The side effects of experiencing a traumatic event are going to be difficult. However, when you throw into the mix that you aren’t able to find one of your favorite mugs, a sudden realization hits.
Home is gone.
You aren’t alone in experiencing this. There are people all around you who, whether they say it or not, are experiencing the same thing. Instead of hiding what is going on internally as you deal with the sudden changes, it’s best to reach outward.
If you look into a little bit of trauma therapy, there’s a concept of sharing your pain with others who are going through the same thing. When you are able to do this freely with your community, you are able to heal faster than if you were to try to heal alone.
To help you as you repair from the recent disasters, here are a few ways to positively cope with the aftermath of hurricane Ian.
Get together with your community
There are some people who are able to process trauma better when they are alone. However, time and time again, those that heal with their community are able to heal faster and with far more stability than trying to do it on your own.
When everyone shares in the work that it takes to rebuild an area, you help put together new memories. Additionally, many different disaster response teams are going to be able to help the community more effectively if everyone is working together as best they can.
Another way to look at this is getting together with the American community. Fortunately, there are many different groups who visit and help when disaster strikes. These individuals are also now a part of your community of repairing the hurt and terror of what has just happened.
Be open and honest with what you need
In tough situations, there are people who are going to refuse help for themselves at all times to ensure that everyone else is taken care of. Stop. There is a reason that people band together to help one another.
What is that?
People come together so that you don’t have to go without and so that you can process what has happened. There are different religious groups, state groups, and even city groups who are ready at a moment’s notice to come and help.
Let others help you and be honest about what hurts and what you as a person need. You won’t believe how prepared emergency rescue and disaster responders are. They truly are superheroes so let them help you.
Check in with counseling services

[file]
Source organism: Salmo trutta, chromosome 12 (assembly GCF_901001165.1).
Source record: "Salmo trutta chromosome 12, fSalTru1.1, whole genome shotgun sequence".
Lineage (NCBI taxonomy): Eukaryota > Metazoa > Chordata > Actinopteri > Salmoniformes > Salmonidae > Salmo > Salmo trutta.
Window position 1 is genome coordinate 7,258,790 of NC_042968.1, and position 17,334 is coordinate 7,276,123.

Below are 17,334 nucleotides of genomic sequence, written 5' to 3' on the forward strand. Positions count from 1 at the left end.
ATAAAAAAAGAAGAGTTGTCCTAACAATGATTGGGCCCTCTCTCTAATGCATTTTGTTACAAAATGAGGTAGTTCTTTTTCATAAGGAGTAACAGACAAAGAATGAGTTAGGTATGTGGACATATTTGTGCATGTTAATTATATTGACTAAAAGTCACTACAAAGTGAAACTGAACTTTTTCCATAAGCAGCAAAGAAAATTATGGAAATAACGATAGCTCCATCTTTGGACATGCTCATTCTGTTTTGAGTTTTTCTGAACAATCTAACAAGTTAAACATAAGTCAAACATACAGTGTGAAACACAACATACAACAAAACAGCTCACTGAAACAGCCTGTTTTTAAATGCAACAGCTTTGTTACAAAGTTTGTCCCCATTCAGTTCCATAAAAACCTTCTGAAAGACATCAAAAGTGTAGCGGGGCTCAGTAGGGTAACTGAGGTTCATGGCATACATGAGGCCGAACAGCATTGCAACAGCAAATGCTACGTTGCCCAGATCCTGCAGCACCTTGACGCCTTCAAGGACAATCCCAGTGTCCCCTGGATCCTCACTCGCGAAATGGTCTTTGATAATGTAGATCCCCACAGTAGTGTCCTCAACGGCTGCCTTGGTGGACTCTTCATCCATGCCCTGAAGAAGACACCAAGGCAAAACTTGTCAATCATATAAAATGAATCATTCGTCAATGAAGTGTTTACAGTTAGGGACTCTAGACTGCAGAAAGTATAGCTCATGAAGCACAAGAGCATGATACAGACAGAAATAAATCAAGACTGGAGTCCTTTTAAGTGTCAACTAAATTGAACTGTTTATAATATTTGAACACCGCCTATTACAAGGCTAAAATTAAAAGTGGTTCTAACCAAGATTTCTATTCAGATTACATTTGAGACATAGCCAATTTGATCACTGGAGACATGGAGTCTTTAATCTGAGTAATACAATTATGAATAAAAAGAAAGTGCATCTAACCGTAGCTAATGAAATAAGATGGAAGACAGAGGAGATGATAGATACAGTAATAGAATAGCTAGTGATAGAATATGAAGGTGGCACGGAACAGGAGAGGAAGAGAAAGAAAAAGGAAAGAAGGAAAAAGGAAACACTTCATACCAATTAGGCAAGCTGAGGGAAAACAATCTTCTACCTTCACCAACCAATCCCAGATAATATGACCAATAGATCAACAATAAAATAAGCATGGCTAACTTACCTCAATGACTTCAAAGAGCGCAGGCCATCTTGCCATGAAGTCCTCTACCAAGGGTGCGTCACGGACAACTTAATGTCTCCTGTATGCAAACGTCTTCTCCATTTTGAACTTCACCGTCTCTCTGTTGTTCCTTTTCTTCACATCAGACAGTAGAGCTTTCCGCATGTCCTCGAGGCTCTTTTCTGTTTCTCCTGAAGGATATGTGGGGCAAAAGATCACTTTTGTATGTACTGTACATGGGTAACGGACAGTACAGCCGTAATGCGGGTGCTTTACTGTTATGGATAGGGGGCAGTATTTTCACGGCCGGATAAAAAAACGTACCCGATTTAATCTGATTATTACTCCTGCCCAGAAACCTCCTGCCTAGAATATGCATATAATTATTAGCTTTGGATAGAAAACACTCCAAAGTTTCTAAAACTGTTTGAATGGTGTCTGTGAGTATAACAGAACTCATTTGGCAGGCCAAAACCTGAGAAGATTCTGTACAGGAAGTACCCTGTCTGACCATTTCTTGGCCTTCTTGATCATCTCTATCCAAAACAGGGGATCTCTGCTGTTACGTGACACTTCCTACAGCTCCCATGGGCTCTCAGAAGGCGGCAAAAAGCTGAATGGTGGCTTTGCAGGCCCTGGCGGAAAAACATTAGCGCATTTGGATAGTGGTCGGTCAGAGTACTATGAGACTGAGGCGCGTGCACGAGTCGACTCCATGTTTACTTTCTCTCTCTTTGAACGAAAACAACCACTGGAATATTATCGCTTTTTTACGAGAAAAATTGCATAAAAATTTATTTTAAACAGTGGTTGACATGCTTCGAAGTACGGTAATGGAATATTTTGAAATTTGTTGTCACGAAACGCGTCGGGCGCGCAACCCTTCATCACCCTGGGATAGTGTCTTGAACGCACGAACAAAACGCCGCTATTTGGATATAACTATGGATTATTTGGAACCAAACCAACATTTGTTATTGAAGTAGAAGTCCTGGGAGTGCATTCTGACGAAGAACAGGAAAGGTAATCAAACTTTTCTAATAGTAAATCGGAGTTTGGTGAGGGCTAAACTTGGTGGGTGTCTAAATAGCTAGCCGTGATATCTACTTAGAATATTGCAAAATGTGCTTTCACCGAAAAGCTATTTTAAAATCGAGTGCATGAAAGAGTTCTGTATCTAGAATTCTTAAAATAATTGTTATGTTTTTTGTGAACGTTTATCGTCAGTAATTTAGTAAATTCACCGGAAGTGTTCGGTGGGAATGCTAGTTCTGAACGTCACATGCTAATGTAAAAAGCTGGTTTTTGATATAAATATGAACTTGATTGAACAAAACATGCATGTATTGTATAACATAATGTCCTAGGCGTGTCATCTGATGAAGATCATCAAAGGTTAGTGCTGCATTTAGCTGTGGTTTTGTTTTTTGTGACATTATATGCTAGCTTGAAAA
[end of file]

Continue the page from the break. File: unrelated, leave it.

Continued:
Fortunately, the Department of Health and Human Services has a dedicated line for those that are experiencing a disastrous situation.
More specifically, the people that are on the other end of the line are ready to help you process what is going on so that you can move forward in your situation.
The counselors that you speak with are not counselors that are going to continue following you, however, they are always there for you to contact.
One wonderful resource that they have is access to the local support centers in your city which will help you find a way to access affordable or free mental health care as you process all that has gone on.
Repair and restore items
Something that can help you process what has gone on, is to start repairing any items that were damaged. There are so many different things that can be repaired in order to still have the physical representation of home.
Sometimes, the sheer comfort of finding a blanket, a collection of photos, or even a piece of jewelry is not often mentioned. For some they may need separation from the situation, however, a good idea is to come to terms with what can be salvaged and what is now lost.
Something you may hear from a counselor is that you might need to try meditation. Here’s the thing though, don’t meditate unless you are willing to process and deal with the emotions surrounding the disaster situation.
In the case of a hurricane, meditation might look like holding a piece of wood from your home and thanking your home for sheltering you and yours. On the other hand, meditation could be intentionally letting your emotions come forward and feeling them instead of hiding them.
Regardless of what stage of disaster recovery you are in, each of these steps can help you continue your readjustment into a new chapter of life. To the people of Florida, stay safe, and stay strong.